#41- El Topo

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Quick recap: Oh, boy. So there’s this cowboy, called El Topo, who is sort of like God? And he travels around with his naked son as they go around the country killing bad guys. Simple enough, right? But then this girl shows up and El Topo calls her Mara and they do crazy stuff and she convinces him to fight 4 gun masters, as if that won’t end badly. And he does because he wants to keep having sex with her. Being the badass that he is, he indeed conquers all gun masters but does so by trickery and feels guilty about it because he is God. Or something. And then to top it off, Mara runs away with some chick with a man’s voice who shoots him all stigmata style before they run away together. End scene. The second part is even weirder and it involves little people and disabled people and El Topo getting involved in a cultist village and knocking up some girl. My brain exploded at this point.

Fun (?) Trivia: Alejandro Jodorowsky, who played El Topo, cast his young son in the movie to play the naked kid running around in the desert. That’s sort of a messed up thing to do and apparently Jodorowsky felt bad about it at some point and invited the boy to the backyard to dig up a toy and picture of his mother, just like the beginning scene. He then said ‘Now you are 8 and you have permission to be a kid’. Still doesn’t quite make up for your dad showing the world your junk at 6 but it’s something, I suppose.

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 My thoughts: 5 minutes into the film and I think I literally yelled out, ‘WTF!’ as El Topo guides his naked son among the bloody dead villagers. They come across a man who is dying and being the good father that he is, hands the gun to the boy to put the man out of his misery. After that there is some crazy nonsense with the bandits doing all sorts of sadistic stuff to a group of monks and I think at one point I just shrugged my shoulders and told myself to just stop thinking because it wasn’t worth it.

This is the sort of movie that screams, ‘art house’. Jodorowsky is some sort of crazy intellectual guy and put a ton of references to religion into this film of which I caught maybe 10%. It was only after reading the Wikipedia page for this movie that I realized the 4 gun masters represented different Eastern religions. I still don’t know what they are and as I have mentioned, my mind exploded at some point so I don’t care to look it up.

As a whole, El Topo is disturbing. Everything from the nudity to buckets of blood, to the exploitation of the disabled and little people. I knew at some level I was supposed to watch this all the while stroking my fake goatee and taking long puffs of my cigar and every few minutes leaning back and saying, ‘ah,yes. Clever fellow, this Jodorowsky’. But there were too many scenes that I just couldn’t get past. El Topo reeks of pretentiousness, and to find out John Lennon financed its release makes all the more sense.

In order to find some sort of positive in this movie, I will admit that I thought the ending was rather fitting, as El Topo set himself on fire and his son donned the black suit and became the new El Topo. I also liked that last scene because it meant the movie was OVER.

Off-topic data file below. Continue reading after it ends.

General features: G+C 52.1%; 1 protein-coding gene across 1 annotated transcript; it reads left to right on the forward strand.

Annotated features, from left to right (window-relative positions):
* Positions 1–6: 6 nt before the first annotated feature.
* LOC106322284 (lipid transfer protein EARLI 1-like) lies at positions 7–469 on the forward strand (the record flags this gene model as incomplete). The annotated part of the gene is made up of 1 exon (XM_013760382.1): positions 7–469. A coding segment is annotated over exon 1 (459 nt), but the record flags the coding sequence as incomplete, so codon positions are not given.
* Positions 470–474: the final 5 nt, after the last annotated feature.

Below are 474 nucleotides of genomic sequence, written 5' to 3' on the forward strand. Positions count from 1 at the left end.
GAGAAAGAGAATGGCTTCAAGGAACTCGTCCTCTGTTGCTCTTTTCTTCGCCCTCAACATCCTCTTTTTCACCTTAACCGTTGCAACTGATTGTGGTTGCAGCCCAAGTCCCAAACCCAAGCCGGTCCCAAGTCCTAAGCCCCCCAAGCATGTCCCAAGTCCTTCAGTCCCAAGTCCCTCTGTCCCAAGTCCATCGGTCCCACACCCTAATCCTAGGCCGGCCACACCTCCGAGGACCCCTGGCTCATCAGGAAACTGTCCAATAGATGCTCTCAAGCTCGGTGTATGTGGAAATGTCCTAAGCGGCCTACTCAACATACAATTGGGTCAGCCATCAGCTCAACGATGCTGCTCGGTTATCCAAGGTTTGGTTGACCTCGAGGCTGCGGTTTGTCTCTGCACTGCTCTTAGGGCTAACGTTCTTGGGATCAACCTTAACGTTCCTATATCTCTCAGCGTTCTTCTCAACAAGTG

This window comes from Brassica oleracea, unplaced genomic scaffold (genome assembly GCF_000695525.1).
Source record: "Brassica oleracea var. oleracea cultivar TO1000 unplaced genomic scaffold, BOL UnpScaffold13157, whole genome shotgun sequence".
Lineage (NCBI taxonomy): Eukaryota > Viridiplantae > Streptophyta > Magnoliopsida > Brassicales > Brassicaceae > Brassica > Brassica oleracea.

I'm just going to leave this here and let it haunt your dreams.

I’m just going to leave this here and let it haunt your dreams.

 

Final review:  1/5. I understand why this film was included on the list but I’ll be damned if I have to sit through it again.

Up next: Batman

at least he can play a mean flute

at least he can play a mean flute

#35- Tsotsi

Quick recap: Tsotsi is a leader of a gang that spends its time robbing and killing people to get what they want. After doing some pretty messed up stuff, Tsotsi takes it further by shooting a woman, stealing her car and then driving away, only to realize there is a baby in the backseat. He makes a decision to abandon the baby but then changes his mind and decides to raise it. It’s like 3 Men and a Baby, except with a lot more violence and the baby almost dying.

The movies are much more similar if you are the kind of person to misunderstand movies and hate Tom Selleck

The movies are much more similar if you are the kind of person to misunderstand movies and hate Tom Selleck

Fun (?) Fact: 

The soundtrack was so interesting to listen to! I’d never heard this style before but it really adds to the mood of the film.

My thoughts: This movie was so hard to watch. I knew it wasn’t going to be a field of flowers and kittens but I wasn’t expecting something so bleak. The film takes place in a slum in Johannesburg, South Africa where crime is rampant and everyone is just trying to survive. The main characters in the film are so bad. In the first few scenes, they stalk a businessman onto his train and then crowd around him. They warn him that they are going to take his money and then one guy pulls out a very sharp, thin ice pick and shoves it into the man, killing him almost instantly. It’s such a cold way to die. One of the members confronts Tsotsi after the ordeal, saying that it makes him sick to kill someone like that. He is severely beaten for this. The point is, as bad as these guys are, they are also trying to survive, like everyone else.